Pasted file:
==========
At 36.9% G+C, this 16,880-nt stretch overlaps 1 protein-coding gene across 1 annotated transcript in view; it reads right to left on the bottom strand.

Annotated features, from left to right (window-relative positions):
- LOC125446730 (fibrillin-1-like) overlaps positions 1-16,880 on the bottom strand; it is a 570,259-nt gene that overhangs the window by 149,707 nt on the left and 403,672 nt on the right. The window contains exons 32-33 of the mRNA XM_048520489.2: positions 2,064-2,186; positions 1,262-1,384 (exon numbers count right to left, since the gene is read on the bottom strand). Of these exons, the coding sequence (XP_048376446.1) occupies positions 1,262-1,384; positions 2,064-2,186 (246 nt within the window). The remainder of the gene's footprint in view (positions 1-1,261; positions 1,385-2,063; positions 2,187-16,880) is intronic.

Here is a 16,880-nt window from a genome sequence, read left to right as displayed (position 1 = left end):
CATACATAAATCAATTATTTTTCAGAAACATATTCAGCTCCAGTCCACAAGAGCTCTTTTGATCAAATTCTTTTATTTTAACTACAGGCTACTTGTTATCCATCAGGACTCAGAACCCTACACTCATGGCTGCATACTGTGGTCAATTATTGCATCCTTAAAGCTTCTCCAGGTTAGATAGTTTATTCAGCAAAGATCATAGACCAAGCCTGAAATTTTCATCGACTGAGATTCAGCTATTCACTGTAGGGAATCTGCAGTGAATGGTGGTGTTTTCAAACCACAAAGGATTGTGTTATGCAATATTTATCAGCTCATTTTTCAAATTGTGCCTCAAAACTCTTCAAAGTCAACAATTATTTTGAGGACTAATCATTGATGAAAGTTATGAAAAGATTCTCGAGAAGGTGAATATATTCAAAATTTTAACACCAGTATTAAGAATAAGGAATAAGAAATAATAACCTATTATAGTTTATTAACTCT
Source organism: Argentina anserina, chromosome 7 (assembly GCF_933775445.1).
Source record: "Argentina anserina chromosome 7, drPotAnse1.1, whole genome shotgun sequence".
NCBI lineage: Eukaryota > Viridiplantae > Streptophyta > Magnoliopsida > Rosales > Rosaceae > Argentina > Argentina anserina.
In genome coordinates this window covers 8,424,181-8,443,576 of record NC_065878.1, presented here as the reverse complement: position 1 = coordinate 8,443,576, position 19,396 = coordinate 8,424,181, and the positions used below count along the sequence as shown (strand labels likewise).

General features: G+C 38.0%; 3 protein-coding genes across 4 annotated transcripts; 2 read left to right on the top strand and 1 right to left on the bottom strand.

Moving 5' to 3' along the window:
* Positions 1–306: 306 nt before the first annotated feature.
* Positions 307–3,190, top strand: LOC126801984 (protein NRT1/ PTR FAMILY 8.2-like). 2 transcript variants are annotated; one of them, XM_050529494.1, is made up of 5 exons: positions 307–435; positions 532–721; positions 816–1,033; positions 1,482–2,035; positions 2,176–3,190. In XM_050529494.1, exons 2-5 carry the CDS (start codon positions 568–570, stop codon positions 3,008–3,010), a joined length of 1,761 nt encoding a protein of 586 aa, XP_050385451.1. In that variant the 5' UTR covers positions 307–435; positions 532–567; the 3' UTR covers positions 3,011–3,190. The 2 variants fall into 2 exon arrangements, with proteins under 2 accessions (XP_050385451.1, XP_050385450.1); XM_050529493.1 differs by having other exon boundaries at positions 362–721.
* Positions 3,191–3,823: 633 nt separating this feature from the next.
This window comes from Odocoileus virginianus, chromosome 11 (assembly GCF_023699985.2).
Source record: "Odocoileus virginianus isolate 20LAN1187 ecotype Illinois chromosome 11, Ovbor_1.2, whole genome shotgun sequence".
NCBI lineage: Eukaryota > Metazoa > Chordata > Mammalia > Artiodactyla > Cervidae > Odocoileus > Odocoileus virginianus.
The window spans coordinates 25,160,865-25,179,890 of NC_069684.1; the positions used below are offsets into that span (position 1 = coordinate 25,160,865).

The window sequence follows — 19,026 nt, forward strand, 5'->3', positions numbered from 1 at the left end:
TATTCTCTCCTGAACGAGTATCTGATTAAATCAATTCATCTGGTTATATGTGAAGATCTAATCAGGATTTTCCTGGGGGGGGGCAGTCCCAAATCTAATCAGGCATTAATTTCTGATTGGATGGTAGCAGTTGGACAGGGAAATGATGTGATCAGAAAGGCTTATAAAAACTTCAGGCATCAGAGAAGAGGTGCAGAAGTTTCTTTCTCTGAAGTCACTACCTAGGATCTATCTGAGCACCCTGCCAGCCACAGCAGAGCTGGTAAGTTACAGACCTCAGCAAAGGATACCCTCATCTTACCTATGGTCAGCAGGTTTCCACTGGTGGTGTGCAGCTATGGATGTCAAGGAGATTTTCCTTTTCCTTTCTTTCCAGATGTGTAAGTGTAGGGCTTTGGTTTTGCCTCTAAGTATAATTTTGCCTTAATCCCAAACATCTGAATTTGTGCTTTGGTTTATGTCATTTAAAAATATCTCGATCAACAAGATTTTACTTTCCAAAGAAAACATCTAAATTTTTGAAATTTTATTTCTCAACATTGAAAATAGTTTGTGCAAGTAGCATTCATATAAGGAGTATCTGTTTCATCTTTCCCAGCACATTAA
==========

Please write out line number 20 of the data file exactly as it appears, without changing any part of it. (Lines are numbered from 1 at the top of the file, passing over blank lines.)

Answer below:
TATTCTCTCCTGAACGAGTATCTGATTAAATCAATTCATCTGGTTATATGTGAAGATCTAATCAGGATTTTCCTGGGGGGGGGCAGTCCCAAATCTAATCAGGCATTAATTTCTGATTGGATGGTAGCAGTTGGACAGGGAAATGATGTGATCAGAAAGGCTTATAAAAACTTCAGGCATCAGAGAAGAGGTGCAGAAGTTTCTTTCTCTGAAGTCACTACCTAGGATCTATCTGAGCACCCTGCCAGCCACAGCAGAGCTGGTAAGTTACAGACCTCAGCAAAGGATACCCTCATCTTACCTATGGTCAGCAGGTTTCCACTGGTGGTGTGCAGCTATGGATGTCAAGGAGATTTTCCTTTTCCTTTCTTTCCAGATGTGTAAGTGTAGGGCTTTGGTTTTGCCTCTAAGTATAATTTTGCCTTAATCCCAAACATCTGAATTTGTGCTTTGGTTTATGTCATTTAAAAATATCTCGATCAACAAGATTTTACTTTCCAAAGAAAACATCTAAATTTTTGAAATTTTATTTCTCAACATTGAAAATAGTTTGTGCAAGTAGCATTCATATAAGGAGTATCTGTTTCATCTTTCCCAGCACATTAA